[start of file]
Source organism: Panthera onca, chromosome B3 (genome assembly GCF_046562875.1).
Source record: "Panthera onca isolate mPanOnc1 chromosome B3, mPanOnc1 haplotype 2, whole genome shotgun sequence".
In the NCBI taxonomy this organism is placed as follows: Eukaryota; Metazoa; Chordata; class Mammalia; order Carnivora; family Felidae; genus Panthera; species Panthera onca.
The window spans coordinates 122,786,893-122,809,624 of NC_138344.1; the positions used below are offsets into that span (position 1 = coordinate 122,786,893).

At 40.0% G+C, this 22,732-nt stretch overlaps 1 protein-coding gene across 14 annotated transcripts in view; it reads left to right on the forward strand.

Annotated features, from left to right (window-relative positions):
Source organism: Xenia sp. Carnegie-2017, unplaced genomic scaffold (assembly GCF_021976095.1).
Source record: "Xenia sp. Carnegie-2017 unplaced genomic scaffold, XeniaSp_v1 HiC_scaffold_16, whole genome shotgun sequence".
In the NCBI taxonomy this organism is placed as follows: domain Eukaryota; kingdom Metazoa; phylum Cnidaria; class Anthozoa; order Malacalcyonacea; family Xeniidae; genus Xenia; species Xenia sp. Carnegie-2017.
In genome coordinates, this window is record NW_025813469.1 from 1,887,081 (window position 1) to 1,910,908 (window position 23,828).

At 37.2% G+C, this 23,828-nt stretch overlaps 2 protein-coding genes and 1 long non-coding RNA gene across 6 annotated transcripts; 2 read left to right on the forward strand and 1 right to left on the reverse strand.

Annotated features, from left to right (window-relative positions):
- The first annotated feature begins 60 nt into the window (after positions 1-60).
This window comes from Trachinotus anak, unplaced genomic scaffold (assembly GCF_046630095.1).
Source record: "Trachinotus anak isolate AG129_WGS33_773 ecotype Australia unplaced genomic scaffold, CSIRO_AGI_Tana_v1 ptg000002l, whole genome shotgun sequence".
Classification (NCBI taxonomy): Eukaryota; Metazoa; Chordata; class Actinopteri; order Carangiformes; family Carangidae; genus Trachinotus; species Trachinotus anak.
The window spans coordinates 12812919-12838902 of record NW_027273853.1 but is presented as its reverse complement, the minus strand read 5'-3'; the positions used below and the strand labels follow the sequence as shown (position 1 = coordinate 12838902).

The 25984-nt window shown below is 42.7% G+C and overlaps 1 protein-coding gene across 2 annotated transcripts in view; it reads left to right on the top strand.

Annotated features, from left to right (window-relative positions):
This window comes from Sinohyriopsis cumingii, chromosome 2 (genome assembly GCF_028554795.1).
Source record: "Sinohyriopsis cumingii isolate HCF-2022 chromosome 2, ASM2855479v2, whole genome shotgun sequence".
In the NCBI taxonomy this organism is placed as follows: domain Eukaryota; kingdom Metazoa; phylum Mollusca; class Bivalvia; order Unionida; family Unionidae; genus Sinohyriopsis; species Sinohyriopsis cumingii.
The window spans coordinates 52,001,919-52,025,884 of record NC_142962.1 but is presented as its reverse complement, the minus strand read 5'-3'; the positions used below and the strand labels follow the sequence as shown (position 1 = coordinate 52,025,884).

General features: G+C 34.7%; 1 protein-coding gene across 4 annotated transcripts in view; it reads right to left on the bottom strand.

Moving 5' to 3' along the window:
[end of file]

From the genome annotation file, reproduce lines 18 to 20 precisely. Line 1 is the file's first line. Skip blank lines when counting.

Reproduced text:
The 25984-nt window shown below is 42.7% G+C and overlaps 1 protein-coding gene across 2 annotated transcripts in view; it reads left to right on the top strand.

Annotated features, from left to right (window-relative positions):
This window comes from Sinohyriopsis cumingii, chromosome 2 (genome assembly GCF_028554795.1).